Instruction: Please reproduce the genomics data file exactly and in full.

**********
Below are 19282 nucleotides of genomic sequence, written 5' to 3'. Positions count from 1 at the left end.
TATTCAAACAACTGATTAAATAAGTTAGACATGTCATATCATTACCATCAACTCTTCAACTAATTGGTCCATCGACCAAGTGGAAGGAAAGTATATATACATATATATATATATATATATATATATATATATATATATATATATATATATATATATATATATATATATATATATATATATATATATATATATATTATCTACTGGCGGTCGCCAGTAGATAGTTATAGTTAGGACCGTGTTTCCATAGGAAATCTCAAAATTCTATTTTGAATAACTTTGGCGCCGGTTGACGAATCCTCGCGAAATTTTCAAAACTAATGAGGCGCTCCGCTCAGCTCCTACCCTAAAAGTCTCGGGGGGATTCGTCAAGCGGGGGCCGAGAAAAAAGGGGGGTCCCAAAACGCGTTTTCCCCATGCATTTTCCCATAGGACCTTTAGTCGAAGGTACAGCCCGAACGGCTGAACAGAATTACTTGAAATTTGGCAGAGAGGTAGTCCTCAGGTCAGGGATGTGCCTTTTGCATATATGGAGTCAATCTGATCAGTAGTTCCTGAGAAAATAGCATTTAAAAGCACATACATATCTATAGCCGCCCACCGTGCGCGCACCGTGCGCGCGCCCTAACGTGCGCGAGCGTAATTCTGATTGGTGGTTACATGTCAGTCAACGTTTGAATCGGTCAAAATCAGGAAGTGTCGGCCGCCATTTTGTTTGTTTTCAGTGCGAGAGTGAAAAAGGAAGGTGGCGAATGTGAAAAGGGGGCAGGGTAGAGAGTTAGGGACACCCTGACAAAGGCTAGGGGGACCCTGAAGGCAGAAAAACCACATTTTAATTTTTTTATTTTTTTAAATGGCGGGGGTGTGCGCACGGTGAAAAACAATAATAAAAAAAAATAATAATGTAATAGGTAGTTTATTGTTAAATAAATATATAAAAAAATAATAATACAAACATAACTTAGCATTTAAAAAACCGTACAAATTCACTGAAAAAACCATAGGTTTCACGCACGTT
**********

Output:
Below are 19282 nucleotides of genomic sequence, written 5' to 3'. Positions count from 1 at the left end.
TATTCAAACAACTGATTAAATAAGTTAGACATGTCATATCATTACCATCAACTCTTCAACTAATTGGTCCATCGACCAAGTGGAAGGAAAGTATATATACATATATATATATATATATATATATATATATATATATATATATATATATATATATATATATATATATATATATATATATATATATATATATATATTATCTACTGGCGGTCGCCAGTAGATAGTTATAGTTAGGACCGTGTTTCCATAGGAAATCTCAAAATTCTATTTTGAATAACTTTGGCGCCGGTTGACGAATCCTCGCGAAATTTTCAAAACTAATGAGGCGCTCCGCTCAGCTCCTACCCTAAAAGTCTCGGGGGGATTCGTCAAGCGGGGGCCGAGAAAAAAGGGGGGTCCCAAAACGCGTTTTCCCCATGCATTTTCCCATAGGACCTTTAGTCGAAGGTACAGCCCGAACGGCTGAACAGAATTACTTGAAATTTGGCAGAGAGGTAGTCCTCAGGTCAGGGATGTGCCTTTTGCATATATGGAGTCAATCTGATCAGTAGTTCCTGAGAAAATAGCATTTAAAAGCACATACATATCTATAGCCGCCCACCGTGCGCGCACCGTGCGCGCGCCCTAACGTGCGCGAGCGTAATTCTGATTGGTGGTTACATGTCAGTCAACGTTTGAATCGGTCAAAATCAGGAAGTGTCGGCCGCCATTTTGTTTGTTTTCAGTGCGAGAGTGAAAAAGGAAGGTGGCGAATGTGAAAAGGGGGCAGGGTAGAGAGTTAGGGACACCCTGACAAAGGCTAGGGGGACCCTGAAGGCAGAAAAACCACATTTTAATTTTTTTATTTTTTTAAATGGCGGGGGTGTGCGCACGGTGAAAAACAATAATAAAAAAAAATAATAATGTAATAGGTAGTTTATTGTTAAATAAATATATAAAAAAATAATAATACAAACATAACTTAGCATTTAAAAAACCGTACAAATTCACTGAAAAAACCATAGGTTTCACGCACGTT